I taught my first class in 1992. At the time, I was young, eager to teach, and woefully unprepared to deal with an 8:00 a.m. general education class at a mid-sized regional university. I naively anticipated walking into the classroom, putting down my stuff, and fielding provocative and interesting questions from students about the topics we were about to cover in our Introduction to Psychology course.
I was met with what most of us are met with when we enter the college classroom: students eagerly awaiting specific instructions on how they can succeed in the course. They are there for many reasons: the course fulfills a requirement, the time is convenient, or they heard the course is easy. Regardless of the reason, the students were there and it was up to me to make sure that they succeeded in the course.
Since my first class, I have had the privilege of teaching for the past 25+ years. And, each semester, I think about what I am trying to do with my students and how I am going to use what I learned to help the next class of students learn more efficiently. I have come away with some observations:
- Get to class early on the first day and spend that extra time chatting with the students.
- Be prepared for late comers.
- Set the tone early for things that are important to you in your class.
- Help the students adjust to your course and your expectations.
The first three pieces of advice come from the work of many scholars of higher education, including books by McKeachie and his colleagues (Svnicki & McKeachie, 2014) and Jim Lang’s book on Small Teaching (Lang, 2014). These books offer a number of ideas for setting the right context during the first days of a course and the importance of doing so.
However, the last point, that of helping students understand your course and expectations, comes from experience, what others have written, and cognitive science. For most of us, we are rich with experience, and for many of us, we have read what others have stated about teaching. However, to really understand why it is important to provide students with some kind of context of how your course operates, we need to understand a bit about how students learn and what is necessary to scaffold up the understanding of complex concepts.
To that end, consider that memory is a process that is iterative and contextualized. That is, we need to take multiple passes at something to learn it and the context in which we learn it matters a great deal. When we learn in isolation, our knowledge tends to be isolated as well. We may memorize a lovely stanza from Shakespeare, but without the context of how the stanza was delivered, or some understanding of the context of the lines within a play, we create isolated knowledge that doesn’t connect to anything else. In short, we create fragmented knowledge. It may be a rich understanding of the stanza, but without the context to frame and embed the knowledge, we are left with something that is less than ideal.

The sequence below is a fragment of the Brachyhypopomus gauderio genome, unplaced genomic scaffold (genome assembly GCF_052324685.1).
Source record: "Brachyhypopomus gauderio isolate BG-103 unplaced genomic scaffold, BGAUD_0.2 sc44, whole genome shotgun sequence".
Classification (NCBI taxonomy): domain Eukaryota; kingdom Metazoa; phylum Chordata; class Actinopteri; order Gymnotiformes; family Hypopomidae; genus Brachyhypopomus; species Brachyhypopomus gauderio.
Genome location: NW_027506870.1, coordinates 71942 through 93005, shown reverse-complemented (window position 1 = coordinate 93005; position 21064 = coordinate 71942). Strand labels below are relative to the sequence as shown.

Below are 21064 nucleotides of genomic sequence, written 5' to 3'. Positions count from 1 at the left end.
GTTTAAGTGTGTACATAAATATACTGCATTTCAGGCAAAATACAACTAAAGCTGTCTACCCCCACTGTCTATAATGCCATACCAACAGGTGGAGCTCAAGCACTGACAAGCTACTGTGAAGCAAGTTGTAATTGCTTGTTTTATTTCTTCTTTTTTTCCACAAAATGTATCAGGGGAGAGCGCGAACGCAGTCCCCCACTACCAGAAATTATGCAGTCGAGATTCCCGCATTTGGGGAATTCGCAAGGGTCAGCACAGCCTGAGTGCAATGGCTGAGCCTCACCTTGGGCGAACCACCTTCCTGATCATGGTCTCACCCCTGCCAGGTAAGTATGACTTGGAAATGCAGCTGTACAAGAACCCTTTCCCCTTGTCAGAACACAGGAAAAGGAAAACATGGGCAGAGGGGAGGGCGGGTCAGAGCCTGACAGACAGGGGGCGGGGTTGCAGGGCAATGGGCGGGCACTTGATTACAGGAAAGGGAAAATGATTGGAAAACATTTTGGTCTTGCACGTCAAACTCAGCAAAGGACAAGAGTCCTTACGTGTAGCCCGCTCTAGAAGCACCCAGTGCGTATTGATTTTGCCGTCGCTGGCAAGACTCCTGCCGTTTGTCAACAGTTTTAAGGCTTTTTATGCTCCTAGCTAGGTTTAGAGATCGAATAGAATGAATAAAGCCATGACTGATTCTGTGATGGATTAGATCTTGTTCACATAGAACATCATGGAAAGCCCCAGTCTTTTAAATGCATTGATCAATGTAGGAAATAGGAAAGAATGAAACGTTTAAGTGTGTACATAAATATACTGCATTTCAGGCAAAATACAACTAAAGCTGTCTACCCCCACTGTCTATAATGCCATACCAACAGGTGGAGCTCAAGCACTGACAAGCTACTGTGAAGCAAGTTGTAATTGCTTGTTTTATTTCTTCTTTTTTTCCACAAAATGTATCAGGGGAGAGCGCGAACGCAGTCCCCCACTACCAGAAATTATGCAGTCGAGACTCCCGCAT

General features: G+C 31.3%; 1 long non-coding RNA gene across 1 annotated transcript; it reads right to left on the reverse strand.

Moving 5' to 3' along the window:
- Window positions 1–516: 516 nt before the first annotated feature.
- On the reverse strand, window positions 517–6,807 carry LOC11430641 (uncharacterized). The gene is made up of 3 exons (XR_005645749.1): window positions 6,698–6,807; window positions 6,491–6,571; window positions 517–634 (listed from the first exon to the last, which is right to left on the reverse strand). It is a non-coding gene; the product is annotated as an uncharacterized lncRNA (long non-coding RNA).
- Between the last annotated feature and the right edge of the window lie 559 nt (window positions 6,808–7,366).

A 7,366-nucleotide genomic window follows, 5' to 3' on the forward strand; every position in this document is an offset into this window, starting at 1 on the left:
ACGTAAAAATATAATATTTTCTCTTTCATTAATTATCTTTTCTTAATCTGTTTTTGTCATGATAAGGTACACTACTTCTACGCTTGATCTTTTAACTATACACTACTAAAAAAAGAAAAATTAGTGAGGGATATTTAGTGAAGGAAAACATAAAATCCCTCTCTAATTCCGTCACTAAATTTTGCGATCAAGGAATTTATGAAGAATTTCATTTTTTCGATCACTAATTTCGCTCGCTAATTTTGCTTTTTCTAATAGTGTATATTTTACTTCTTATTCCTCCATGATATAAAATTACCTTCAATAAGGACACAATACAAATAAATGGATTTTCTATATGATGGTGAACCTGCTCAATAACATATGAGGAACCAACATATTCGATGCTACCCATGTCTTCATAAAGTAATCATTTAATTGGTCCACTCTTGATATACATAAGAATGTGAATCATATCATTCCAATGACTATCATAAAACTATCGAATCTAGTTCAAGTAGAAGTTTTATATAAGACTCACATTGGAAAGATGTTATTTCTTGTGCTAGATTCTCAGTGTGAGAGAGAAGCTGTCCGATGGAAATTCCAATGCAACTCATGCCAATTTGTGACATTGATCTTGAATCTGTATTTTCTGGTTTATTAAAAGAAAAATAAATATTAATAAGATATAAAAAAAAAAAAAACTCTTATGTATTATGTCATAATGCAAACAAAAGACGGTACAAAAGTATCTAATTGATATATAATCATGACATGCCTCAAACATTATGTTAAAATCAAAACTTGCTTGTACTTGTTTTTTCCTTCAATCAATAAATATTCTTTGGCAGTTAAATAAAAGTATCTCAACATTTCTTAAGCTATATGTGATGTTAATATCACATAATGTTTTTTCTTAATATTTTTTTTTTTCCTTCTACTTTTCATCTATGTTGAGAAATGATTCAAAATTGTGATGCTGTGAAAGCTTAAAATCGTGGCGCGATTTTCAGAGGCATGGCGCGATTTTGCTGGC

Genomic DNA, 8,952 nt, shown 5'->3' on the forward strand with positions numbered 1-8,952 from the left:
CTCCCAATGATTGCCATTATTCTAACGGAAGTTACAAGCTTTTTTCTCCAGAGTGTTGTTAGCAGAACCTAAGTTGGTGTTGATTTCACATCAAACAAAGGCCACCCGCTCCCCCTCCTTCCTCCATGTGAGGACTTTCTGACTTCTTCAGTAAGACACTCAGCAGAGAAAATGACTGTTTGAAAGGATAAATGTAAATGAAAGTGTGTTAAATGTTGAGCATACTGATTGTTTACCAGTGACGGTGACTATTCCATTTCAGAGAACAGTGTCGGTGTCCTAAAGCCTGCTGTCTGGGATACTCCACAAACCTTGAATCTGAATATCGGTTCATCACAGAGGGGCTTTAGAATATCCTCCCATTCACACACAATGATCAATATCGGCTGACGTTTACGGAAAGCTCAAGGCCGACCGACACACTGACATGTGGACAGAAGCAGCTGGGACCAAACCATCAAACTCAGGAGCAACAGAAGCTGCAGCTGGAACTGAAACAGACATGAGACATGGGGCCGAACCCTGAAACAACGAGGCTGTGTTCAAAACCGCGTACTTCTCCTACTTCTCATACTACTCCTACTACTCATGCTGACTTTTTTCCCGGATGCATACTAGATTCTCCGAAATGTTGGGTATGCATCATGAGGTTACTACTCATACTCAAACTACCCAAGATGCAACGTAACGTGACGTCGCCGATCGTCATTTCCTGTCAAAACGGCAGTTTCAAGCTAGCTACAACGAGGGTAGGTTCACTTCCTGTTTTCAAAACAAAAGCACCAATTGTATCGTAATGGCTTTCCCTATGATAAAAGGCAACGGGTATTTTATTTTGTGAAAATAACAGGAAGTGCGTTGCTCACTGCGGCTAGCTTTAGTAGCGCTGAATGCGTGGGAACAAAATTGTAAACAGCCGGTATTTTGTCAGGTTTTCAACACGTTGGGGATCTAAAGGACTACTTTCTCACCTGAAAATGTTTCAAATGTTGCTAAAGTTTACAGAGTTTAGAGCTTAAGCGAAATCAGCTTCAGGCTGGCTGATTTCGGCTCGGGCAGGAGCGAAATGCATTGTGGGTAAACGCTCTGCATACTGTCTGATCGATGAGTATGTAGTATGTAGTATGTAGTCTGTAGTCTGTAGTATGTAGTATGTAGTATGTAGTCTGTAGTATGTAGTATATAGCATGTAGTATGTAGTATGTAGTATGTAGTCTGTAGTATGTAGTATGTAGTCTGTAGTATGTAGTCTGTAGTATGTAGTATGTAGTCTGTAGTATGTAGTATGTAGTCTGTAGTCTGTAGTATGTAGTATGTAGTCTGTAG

What we hope for and from our students, is that when they learn, they learn in ways that helps them use the knowledge in other, similar contexts. For that to happen, we need to be cognizant of the context in which the knowledge resides, the context our students possess, and the strategies we use to help students learn the information. By explaining the rationale for what we are teaching and providing students with the context of the information that they are learning, we are helping students create knowledge that is useful and embedded. I use the term “meta-teaching” to describe this to students. By telling students the content, the reason for the content, various ways to think about the content, reasons that the content matters, I help students develop a rich, clearly defined knowledge structure that is embedded in existing knowledge and that can be drawn upon, under different contexts, when the student requires it.
Meta-teaching presumes that a faculty member explains to students all the reasons for what they do in class. It’s extra work for the faculty member, but it takes away the mystery from the classroom and creates a better opportunity for students to more fully understand the intentions of the faculty member and the course.
Lang, J. (2014). Small Teaching. San Francisco: Jossy-Bass.
Svnicki, M. & McKeachie, W. (2014). Teaching Tips (14th Edition). New York: Cengage.
Chris Hakala is the director of the Center for Excellence in Teaching, Learning and Scholarship at Springfield College, where he also serves as a professor of psychology. Over the years, his research has focused on reading comprehension, teaching and learning, effective faculty development and assessment. In addition, Chris has been invited to present at many conferences around the country as well as dozens of colleges and universities on topics ranging from reading narrative text to how to effectively manage large classes, or how to engage students in ways that maximize student learning